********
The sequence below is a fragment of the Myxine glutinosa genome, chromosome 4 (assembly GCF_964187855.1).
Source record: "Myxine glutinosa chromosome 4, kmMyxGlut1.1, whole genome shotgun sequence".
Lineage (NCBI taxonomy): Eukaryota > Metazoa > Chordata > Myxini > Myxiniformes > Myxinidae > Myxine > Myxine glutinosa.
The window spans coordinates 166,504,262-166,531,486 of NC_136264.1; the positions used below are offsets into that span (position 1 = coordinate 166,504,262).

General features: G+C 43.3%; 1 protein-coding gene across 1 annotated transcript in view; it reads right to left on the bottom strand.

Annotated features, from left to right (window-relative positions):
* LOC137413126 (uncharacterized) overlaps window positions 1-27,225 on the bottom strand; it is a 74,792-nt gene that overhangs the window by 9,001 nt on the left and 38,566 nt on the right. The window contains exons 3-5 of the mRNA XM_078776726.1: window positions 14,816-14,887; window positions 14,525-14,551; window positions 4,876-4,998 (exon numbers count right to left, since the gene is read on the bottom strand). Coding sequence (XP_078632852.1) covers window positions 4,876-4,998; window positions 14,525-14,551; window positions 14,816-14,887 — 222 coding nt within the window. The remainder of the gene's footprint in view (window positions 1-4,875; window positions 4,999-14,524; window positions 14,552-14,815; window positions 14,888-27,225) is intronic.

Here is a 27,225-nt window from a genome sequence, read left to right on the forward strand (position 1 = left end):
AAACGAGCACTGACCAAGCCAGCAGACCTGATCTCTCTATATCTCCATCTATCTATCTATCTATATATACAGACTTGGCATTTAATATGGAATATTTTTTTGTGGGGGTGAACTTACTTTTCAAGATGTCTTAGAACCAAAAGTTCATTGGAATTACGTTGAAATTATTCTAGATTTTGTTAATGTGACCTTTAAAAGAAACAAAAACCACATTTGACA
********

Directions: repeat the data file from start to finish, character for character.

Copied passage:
The sequence below is a fragment of the Myxine glutinosa genome, chromosome 4 (assembly GCF_964187855.1).
Source record: "Myxine glutinosa chromosome 4, kmMyxGlut1.1, whole genome shotgun sequence".
Lineage (NCBI taxonomy): Eukaryota > Metazoa > Chordata > Myxini > Myxiniformes > Myxinidae > Myxine > Myxine glutinosa.
The window spans coordinates 166,504,262-166,531,486 of NC_136264.1; the positions used below are offsets into that span (position 1 = coordinate 166,504,262).

General features: G+C 43.3%; 1 protein-coding gene across 1 annotated transcript in view; it reads right to left on the bottom strand.

Annotated features, from left to right (window-relative positions):
* LOC137413126 (uncharacterized) overlaps window positions 1-27,225 on the bottom strand; it is a 74,792-nt gene that overhangs the window by 9,001 nt on the left and 38,566 nt on the right. The window contains exons 3-5 of the mRNA XM_078776726.1: window positions 14,816-14,887; window positions 14,525-14,551; window positions 4,876-4,998 (exon numbers count right to left, since the gene is read on the bottom strand). Coding sequence (XP_078632852.1) covers window positions 4,876-4,998; window positions 14,525-14,551; window positions 14,816-14,887 — 222 coding nt within the window. The remainder of the gene's footprint in view (window positions 1-4,875; window positions 4,999-14,524; window positions 14,552-14,815; window positions 14,888-27,225) is intronic.

Here is a 27,225-nt window from a genome sequence, read left to right on the forward strand (position 1 = left end):
AAACGAGCACTGACCAAGCCAGCAGACCTGATCTCTCTATATCTCCATCTATCTATCTATCTATATATACAGACTTGGCATTTAATATGGAATATTTTTTTGTGGGGGTGAACTTACTTTTCAAGATGTCTTAGAACCAAAAGTTCATTGGAATTACGTTGAAATTATTCTAGATTTTGTTAATGTGACCTTTAAAAGAAACAAAAACCACATTTGACA